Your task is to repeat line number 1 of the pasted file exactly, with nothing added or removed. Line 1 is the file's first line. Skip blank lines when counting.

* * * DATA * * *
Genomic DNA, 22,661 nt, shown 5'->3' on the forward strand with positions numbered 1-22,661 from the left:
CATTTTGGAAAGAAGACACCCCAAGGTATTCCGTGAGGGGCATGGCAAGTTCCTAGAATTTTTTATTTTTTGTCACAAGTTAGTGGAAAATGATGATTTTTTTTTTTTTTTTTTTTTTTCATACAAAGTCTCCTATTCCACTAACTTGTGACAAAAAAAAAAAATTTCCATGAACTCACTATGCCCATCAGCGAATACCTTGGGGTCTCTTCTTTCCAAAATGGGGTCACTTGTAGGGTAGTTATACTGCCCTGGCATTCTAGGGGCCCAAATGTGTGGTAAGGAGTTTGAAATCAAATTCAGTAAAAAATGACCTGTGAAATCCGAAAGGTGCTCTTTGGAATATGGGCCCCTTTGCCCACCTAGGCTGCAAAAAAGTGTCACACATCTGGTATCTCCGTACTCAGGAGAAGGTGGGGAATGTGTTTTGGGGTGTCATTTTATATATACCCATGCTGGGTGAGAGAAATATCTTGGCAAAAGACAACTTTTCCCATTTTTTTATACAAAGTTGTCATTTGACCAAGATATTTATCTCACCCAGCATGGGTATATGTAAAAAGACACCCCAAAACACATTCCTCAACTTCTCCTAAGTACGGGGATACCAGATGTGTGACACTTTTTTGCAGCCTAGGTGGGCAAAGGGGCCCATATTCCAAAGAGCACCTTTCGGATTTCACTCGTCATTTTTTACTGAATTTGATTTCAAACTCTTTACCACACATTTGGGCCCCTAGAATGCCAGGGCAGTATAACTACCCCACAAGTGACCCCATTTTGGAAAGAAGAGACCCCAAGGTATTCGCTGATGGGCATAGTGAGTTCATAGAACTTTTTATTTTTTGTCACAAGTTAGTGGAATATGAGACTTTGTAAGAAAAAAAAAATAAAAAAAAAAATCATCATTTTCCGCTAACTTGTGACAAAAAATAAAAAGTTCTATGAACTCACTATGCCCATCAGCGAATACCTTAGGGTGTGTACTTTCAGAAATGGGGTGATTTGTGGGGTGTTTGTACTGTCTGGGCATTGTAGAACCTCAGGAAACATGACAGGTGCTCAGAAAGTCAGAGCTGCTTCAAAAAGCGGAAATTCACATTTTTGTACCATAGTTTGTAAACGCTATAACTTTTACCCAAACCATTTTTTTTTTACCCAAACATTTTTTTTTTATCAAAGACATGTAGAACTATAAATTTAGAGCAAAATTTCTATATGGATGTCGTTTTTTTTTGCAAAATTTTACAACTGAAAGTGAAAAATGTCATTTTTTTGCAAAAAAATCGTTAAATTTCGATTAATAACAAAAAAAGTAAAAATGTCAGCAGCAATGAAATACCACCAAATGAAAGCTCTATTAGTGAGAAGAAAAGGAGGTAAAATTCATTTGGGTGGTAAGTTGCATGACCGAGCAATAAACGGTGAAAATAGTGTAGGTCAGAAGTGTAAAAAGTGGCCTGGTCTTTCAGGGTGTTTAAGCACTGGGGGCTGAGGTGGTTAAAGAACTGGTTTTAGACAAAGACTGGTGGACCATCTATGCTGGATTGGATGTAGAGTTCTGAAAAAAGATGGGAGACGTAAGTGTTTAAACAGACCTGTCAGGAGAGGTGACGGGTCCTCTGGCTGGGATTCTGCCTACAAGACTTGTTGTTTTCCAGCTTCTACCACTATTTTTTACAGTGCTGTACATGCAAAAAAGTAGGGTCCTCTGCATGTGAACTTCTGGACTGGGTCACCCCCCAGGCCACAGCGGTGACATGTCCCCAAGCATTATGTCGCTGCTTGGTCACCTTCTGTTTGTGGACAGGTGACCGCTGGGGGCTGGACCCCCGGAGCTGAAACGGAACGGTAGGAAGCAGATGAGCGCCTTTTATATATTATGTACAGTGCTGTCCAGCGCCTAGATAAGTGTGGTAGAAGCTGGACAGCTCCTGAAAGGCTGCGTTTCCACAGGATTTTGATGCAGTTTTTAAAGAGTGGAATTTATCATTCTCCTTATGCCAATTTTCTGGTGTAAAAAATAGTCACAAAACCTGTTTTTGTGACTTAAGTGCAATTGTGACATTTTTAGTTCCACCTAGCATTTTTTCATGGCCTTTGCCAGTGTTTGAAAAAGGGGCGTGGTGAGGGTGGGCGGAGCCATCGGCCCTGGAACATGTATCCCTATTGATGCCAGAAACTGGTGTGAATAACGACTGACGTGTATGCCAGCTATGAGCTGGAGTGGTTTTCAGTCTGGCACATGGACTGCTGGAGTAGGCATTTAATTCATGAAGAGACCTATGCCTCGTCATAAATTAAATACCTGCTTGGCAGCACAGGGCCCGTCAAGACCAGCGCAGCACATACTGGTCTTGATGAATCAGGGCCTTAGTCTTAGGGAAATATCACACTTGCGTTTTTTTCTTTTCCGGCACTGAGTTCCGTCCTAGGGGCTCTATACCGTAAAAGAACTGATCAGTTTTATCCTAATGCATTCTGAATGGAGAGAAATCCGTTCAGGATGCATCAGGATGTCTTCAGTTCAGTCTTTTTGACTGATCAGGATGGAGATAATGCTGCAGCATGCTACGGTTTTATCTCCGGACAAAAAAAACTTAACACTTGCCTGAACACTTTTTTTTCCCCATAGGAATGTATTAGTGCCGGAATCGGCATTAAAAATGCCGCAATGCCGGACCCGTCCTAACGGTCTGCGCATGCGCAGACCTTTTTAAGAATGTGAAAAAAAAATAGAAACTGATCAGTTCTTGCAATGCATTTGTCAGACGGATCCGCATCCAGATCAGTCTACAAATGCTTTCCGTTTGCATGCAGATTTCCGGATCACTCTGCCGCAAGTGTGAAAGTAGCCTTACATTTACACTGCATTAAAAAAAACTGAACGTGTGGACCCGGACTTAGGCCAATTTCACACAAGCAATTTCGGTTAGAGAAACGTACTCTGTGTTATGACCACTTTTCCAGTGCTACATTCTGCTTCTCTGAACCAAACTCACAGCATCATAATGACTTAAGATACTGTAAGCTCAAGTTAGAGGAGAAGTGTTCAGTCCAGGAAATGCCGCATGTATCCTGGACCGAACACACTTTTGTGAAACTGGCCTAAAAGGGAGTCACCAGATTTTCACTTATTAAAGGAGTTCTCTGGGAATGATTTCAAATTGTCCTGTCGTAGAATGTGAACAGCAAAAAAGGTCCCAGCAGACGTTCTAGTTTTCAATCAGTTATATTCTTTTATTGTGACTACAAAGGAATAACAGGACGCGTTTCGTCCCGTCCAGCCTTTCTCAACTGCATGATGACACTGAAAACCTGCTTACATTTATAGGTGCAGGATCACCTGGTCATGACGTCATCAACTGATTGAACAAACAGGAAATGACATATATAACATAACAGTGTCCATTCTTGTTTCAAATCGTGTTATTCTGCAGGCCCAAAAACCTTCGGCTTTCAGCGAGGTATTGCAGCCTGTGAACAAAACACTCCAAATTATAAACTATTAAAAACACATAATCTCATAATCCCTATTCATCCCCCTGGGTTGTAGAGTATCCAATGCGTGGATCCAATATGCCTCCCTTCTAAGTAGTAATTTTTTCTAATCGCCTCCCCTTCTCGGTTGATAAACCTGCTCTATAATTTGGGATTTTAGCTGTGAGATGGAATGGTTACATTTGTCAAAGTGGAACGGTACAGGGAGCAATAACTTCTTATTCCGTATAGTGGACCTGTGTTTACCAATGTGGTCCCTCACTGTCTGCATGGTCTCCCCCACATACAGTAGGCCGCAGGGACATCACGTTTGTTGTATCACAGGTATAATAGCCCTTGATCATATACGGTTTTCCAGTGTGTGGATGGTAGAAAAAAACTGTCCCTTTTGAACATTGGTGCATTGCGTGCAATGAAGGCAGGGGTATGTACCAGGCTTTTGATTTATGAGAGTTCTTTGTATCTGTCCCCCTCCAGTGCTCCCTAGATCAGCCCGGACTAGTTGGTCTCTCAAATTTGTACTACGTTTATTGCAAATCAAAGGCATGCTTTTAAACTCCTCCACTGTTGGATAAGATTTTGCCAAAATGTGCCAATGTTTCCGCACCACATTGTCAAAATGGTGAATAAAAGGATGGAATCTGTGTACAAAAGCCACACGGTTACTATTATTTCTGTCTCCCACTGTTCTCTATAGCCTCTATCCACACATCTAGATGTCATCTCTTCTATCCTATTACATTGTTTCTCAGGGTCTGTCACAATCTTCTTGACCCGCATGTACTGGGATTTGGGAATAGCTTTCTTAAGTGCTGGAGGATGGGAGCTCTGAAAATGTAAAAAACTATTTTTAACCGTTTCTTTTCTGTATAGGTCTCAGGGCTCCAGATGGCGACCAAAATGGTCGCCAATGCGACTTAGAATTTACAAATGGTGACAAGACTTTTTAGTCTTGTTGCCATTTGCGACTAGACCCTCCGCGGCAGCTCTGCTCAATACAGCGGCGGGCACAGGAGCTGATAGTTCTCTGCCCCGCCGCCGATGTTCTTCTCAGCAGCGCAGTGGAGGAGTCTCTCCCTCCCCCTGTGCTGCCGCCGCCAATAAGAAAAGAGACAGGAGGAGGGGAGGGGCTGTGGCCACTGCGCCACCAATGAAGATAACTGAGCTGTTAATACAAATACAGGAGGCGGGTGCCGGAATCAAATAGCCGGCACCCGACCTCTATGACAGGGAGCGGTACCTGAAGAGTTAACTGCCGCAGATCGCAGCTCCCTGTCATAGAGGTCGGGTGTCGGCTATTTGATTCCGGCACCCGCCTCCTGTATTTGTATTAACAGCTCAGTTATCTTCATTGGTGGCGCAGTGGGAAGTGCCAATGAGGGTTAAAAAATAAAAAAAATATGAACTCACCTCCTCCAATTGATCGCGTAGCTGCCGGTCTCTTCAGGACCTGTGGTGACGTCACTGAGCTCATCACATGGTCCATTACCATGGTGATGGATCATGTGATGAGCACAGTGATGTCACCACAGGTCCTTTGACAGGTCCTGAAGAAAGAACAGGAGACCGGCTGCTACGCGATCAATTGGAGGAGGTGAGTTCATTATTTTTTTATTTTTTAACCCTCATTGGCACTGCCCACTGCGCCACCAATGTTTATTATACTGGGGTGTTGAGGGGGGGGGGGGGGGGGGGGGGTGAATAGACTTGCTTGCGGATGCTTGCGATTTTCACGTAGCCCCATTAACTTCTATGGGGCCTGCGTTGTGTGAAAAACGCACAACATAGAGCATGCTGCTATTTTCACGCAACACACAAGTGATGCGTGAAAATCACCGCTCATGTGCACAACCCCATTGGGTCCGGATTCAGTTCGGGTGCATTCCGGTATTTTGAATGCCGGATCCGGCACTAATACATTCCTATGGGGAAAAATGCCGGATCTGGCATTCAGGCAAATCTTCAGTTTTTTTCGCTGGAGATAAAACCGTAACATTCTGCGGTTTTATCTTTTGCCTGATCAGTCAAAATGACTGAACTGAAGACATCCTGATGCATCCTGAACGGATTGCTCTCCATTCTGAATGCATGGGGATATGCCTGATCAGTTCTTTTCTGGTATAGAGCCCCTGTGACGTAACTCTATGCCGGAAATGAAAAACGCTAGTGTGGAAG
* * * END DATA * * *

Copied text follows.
Genomic DNA, 22,661 nt, shown 5'->3' on the forward strand with positions numbered 1-22,661 from the left: